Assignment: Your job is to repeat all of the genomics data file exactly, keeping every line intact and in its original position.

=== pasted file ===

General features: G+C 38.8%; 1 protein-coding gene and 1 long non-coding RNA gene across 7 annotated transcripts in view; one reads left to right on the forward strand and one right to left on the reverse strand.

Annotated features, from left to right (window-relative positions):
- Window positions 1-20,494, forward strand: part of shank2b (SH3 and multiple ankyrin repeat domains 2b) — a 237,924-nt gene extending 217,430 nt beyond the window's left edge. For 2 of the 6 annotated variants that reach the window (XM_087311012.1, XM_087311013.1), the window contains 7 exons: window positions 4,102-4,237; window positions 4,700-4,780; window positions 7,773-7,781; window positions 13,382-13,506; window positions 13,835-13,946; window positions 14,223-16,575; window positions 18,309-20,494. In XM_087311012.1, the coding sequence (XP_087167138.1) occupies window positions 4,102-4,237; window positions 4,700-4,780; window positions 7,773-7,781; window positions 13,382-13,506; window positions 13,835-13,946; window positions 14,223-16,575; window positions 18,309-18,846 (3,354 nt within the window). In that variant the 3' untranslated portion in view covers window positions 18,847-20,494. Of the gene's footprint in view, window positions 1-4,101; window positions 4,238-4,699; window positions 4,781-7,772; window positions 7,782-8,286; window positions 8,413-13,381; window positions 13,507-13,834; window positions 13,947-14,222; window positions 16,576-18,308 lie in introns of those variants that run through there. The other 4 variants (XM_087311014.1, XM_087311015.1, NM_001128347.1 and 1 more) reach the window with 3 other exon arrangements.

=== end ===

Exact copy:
General features: G+C 38.8%; 1 protein-coding gene and 1 long non-coding RNA gene across 7 annotated transcripts in view; one reads left to right on the forward strand and one right to left on the reverse strand.

Annotated features, from left to right (window-relative positions):
- Window positions 1-20,494, forward strand: part of shank2b (SH3 and multiple ankyrin repeat domains 2b) — a 237,924-nt gene extending 217,430 nt beyond the window's left edge. For 2 of the 6 annotated variants that reach the window (XM_087311012.1, XM_087311013.1), the window contains 7 exons: window positions 4,102-4,237; window positions 4,700-4,780; window positions 7,773-7,781; window positions 13,382-13,506; window positions 13,835-13,946; window positions 14,223-16,575; window positions 18,309-20,494. In XM_087311012.1, the coding sequence (XP_087167138.1) occupies window positions 4,102-4,237; window positions 4,700-4,780; window positions 7,773-7,781; window positions 13,382-13,506; window positions 13,835-13,946; window positions 14,223-16,575; window positions 18,309-18,846 (3,354 nt within the window). In that variant the 3' untranslated portion in view covers window positions 18,847-20,494. Of the gene's footprint in view, window positions 1-4,101; window positions 4,238-4,699; window positions 4,781-7,772; window positions 7,782-8,286; window positions 8,413-13,381; window positions 13,507-13,834; window positions 13,947-14,222; window positions 16,576-18,308 lie in introns of those variants that run through there. The other 4 variants (XM_087311014.1, XM_087311015.1, NM_001128347.1 and 1 more) reach the window with 3 other exon arrangements.